The chairman of a school advisory council, who is the husband of a teacher, wants to get parents more involved in public education.
Local Realtor Allan Brown says the two keys to creating a top-flight public school education are caring, involved parents and well-trained teachers.
As a husband of a longtime schoolteacher and chairman of Mittye P. Locke Elementary's school advisory council, Brown says he knows solving those two problems isn't easy. But he said he wants to try, and so he is running for the District 2 seat on the Pasco County School Board.
Brown, of St. Lawrence Drive in New Port Richey, said one way to address the teacher quality issue may be to give teachers more time to meet and plan lessons. He said he would like to see the district cut school short a half day each month and give the remaining time to teachers for planning.
He said he likes Pasco's attempts to team inexperienced teachers up with veterans, and fears the state's teacher shortage is a major crisis looming over schools.
"Even if we built 10 new schools, we won't have the teachers to fill them," he said. "Everybody would like a pay raise, but what teachers need first is better working conditions."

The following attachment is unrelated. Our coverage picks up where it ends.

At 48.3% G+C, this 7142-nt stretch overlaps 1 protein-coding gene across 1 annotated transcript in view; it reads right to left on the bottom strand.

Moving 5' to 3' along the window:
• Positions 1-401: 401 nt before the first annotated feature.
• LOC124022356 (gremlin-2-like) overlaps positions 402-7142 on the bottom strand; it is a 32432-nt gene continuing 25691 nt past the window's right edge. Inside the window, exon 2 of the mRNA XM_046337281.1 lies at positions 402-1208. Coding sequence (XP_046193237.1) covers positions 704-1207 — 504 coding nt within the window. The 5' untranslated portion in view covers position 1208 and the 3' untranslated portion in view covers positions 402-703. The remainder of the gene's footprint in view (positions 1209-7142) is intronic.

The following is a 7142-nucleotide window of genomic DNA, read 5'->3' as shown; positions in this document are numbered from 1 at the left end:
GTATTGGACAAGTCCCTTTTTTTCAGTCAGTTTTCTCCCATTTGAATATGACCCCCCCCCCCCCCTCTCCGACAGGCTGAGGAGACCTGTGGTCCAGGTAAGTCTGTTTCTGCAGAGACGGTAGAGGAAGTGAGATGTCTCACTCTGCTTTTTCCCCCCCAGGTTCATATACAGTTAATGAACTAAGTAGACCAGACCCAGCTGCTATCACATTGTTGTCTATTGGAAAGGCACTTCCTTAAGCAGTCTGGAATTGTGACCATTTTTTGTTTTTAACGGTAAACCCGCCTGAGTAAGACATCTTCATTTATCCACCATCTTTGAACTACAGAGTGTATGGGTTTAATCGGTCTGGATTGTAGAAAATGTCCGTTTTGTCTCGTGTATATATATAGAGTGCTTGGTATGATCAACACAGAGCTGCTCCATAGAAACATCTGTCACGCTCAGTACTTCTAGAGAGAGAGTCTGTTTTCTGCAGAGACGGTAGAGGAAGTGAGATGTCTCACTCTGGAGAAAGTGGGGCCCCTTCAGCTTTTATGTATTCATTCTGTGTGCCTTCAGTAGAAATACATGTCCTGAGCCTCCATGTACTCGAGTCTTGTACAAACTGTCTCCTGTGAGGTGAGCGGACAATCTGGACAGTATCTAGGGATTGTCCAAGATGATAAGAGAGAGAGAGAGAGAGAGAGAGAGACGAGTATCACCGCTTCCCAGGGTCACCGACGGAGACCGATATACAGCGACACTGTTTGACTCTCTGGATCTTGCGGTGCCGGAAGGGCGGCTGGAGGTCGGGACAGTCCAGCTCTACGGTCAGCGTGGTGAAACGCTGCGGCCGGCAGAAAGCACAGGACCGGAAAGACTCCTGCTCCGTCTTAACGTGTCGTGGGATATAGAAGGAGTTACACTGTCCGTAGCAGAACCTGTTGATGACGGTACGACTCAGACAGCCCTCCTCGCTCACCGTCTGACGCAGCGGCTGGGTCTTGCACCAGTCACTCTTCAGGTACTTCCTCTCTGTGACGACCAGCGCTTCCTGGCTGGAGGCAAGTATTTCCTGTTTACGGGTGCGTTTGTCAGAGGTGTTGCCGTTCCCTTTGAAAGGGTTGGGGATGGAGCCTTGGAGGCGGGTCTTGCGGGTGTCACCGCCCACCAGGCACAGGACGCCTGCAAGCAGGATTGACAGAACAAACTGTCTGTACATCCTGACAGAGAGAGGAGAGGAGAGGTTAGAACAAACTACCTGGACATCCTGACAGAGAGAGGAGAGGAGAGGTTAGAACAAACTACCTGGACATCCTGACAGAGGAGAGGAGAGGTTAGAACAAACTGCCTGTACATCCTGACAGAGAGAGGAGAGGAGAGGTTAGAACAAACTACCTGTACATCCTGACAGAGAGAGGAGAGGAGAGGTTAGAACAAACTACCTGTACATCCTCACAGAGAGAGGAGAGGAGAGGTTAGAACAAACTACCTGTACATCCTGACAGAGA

Brown's wife, Joyce, has taught in Pasco schools for about 20 years, Brown said. His two children attend River Ridge Middle School. He said he thinks both his children are receiving a good education in Pasco.
Brown, 55, also served on the committee of parents and administrators that recently redrew the attendance boundaries of 24 schools to make room for five new schools that will open over the next two years.
Brown said he supports charter schools that fill a niche public schools don't address. He said he is not completely sold on private school vouchers and said he thought the state's new standardized testing and school grading system are unfair to teachers working in low-income areas.
Last year the state began assigning letter grades to schools based primarily on how well their students fare on the Florida's new FCAT tests. Studies have shown that children living in poverty score lower on such tests than students from wealthy families.
"Right now, the FCAT is being pushed down (teachers') throats," Brown said. "There probably isn't a lot the School Board can do about that, but I do believe that the school system should exist for education, not just for testing purposes."
Brown also said he would like to see if the district could save money by privatizing its maintenance department.
For about 20 years, Brown owned and operated Bay Area Glass and Door Service in Tampa. He sold the company recently and joined a new local real estate firm that sells luxury homes. He said he is a charter member of the Seven Springs Rotary Club.
This is the first run for public office for Brown, a Republican. He grew up in Pennsylvania and moved to Pasco 19 years ago, he said. He graduated from the University of Tennessee-Chattanooga.
"We've tried lots of different things at Locke, but until parents get involved in their children's education, the school system will never be top-notch," he said.